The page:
Claims (5)

  1. A storage control device for an outboard motor that writes operation history information of the outboard motor to a nonvolatile memory using electric power generated by driving the internal combustion engine,
    Stop instruction detecting means for detecting a stop instruction of driving of the internal combustion engine by the operator,
    Writing means for writing operation history information in a non-volatile memory before driving of the internal combustion engine is stopped according to the stop instruction detected by the stop instruction detecting means;
    Write determination means for determining whether or not the operation history information has been written to the nonvolatile memory by the writing means;
    Stop processing means for stopping the driving of the internal combustion engine based on the stop instruction detected by the stop instruction detecting means ;
    The stop processing means, after the stop instruction is detected by the stop instruction detecting means, until the writing determining means determines that the writing of the operation history information to the nonvolatile memory by the writing means has been completed. The storage control device is characterized in that the driving of the internal combustion engine is continued during the interval, and thereafter the driving of the internal combustion engine is stopped .
  2. Storage processing means for storing operation history information of the outboard motor in a volatile memory;
    The storage control device according to claim 1, wherein the writing unit writes the operation history information stored in the volatile memory by the storage processing unit into the nonvolatile memory.
  3.   The storage control device according to claim 1, wherein the storage control device operates using only electric power generated by driving the internal combustion engine.
  4. An outboard motor storage control method for writing outboard operation history information into a non-volatile memory using electric power generated by driving an internal combustion engine,
    A stop instruction detecting step for detecting a stop instruction of driving of the internal combustion engine by the operator;
    A writing step of writing operation history information in a non-volatile memory before driving of the internal combustion engine is stopped according to the stop instruction detected by the stop instruction detecting step;
    A writing determination step for determining whether or not the operation history information has been written in the nonvolatile memory by the writing step;
    A stop processing step of stopping the driving of the internal combustion engine based on the stop instruction detected by the stop instruction detecting step ;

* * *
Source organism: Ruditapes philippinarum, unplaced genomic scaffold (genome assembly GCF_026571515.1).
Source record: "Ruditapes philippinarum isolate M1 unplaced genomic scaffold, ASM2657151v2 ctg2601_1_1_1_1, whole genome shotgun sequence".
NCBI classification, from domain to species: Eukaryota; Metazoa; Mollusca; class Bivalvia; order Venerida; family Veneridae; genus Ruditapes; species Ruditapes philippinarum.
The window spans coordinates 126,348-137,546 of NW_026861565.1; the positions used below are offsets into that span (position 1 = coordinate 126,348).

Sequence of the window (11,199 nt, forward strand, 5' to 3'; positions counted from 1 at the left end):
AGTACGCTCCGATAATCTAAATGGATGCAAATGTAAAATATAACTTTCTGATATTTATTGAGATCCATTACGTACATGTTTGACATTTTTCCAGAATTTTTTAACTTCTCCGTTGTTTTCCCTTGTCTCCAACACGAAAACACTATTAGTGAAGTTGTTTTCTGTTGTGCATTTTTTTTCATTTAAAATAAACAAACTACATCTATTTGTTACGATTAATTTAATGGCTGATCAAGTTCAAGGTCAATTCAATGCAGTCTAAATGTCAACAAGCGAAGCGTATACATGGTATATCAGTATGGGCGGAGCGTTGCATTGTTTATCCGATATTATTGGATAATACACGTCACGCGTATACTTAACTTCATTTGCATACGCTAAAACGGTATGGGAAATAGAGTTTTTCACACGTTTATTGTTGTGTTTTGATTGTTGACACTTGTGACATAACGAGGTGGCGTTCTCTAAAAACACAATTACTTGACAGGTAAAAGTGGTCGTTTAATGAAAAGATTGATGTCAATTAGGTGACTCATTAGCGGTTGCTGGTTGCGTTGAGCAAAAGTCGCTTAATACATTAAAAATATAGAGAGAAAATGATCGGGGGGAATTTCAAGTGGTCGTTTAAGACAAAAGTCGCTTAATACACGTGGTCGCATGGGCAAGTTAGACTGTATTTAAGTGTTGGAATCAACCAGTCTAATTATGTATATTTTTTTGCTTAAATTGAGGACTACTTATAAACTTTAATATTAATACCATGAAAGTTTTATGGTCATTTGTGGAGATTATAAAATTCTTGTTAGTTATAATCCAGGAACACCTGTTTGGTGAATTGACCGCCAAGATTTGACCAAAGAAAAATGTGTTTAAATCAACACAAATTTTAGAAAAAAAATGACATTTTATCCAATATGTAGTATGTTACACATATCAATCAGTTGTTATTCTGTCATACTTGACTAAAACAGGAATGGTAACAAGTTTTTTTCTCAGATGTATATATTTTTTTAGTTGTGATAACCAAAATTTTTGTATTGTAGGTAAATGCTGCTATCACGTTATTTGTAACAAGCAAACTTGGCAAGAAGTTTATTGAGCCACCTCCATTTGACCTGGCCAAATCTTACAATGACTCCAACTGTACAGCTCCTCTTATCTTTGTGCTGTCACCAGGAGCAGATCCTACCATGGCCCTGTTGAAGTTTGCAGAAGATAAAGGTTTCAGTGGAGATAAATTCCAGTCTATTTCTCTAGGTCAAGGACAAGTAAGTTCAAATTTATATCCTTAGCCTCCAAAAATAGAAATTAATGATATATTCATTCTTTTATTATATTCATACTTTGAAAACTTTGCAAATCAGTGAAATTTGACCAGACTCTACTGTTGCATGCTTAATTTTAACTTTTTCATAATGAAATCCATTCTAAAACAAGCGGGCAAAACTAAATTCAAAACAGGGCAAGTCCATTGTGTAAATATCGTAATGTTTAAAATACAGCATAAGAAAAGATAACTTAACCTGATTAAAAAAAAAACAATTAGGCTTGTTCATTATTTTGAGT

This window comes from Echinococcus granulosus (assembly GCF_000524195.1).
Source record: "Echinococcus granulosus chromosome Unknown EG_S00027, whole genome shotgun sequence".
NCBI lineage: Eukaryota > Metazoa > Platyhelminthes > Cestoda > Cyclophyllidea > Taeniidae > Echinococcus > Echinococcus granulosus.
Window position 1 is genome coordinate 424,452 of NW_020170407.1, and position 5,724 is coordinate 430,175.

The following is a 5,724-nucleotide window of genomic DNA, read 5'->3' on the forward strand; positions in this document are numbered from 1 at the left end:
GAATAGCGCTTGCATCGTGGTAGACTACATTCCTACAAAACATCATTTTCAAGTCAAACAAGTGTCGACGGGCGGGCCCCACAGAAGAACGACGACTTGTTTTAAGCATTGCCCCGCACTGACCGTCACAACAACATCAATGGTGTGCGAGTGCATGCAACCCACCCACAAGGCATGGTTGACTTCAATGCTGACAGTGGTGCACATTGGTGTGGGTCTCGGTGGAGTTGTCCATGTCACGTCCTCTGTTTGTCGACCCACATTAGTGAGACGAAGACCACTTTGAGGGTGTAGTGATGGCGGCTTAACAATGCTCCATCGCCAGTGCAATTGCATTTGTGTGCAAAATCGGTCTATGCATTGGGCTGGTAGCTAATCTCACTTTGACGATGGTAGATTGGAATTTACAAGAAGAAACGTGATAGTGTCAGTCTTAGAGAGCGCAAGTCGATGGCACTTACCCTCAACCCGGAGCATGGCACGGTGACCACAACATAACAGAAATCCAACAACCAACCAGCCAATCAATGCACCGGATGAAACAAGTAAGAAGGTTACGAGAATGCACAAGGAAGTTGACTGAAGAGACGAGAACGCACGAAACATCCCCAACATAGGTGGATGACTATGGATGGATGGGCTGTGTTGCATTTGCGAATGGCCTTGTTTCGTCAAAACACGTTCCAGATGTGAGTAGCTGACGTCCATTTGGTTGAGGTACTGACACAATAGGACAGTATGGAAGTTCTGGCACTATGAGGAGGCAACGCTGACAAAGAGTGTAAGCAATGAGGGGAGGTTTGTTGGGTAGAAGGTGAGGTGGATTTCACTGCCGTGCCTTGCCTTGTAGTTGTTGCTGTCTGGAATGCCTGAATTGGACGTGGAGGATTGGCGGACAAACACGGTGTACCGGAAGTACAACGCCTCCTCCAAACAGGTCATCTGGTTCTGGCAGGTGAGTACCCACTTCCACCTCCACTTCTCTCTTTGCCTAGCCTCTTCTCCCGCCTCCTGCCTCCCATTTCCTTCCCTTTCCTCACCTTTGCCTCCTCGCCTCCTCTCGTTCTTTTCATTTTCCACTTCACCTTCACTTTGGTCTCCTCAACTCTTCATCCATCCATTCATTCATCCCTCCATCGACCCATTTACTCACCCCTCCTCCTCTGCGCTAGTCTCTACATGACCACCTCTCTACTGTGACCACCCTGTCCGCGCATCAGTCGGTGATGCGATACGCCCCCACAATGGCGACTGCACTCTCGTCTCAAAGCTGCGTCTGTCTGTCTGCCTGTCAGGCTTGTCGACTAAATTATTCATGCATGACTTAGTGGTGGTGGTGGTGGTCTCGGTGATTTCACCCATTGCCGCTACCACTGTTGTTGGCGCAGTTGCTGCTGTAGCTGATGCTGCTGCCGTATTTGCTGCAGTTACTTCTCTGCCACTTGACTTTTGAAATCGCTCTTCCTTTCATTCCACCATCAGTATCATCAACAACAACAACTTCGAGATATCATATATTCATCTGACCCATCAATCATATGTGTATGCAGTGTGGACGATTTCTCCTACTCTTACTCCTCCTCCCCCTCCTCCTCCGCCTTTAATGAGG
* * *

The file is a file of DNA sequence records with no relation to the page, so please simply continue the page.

In the stop processing step, after the stop instruction is detected in the stop instruction detection step, until the writing determination step determines that the writing of the operation history information in the nonvolatile memory in the writing step is completed. The storage control method is characterized in that the driving of the internal combustion engine is continued during the interval, and thereafter the driving of the internal combustion engine is stopped .
  5. To the outboard motor storage control device that writes the operation history information of the outboard motor to the non-volatile memory using the electric power generated by the drive of the internal combustion engine,
    A stop instruction detecting step for detecting a stop instruction of driving of the internal combustion engine by the operator;
    A writing step of writing operation history information in a non-volatile memory before driving of the internal combustion engine is stopped according to the stop instruction detected by the stop instruction detecting step;
    A writing determination step for determining whether or not the operation history information has been written in the nonvolatile memory by the writing step;
    The internal combustion engine from when the stop instruction is detected by the stop instruction detection step to when the writing determination step determines that the writing of the operation history information to the nonvolatile memory by the writing step is completed. And a stop processing step of stopping the driving of the internal combustion engine after it is determined that the operation history information has been written in the nonvolatile memory.
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JP2012067494A JP5880192B2 (en) 2012-03-23 2012-03-23 Storage control device, storage control method and program
EP13156968.3A EP2642106B1 (en) 2012-03-23 2013-02-27 Batteryless outboard motor comprising a storage control device
US13/845,924 US9400742B2 (en) 2012-03-23 2013-03-18 Storage control device, storage control method and program

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EP2642106B1 (en) 2020-07-29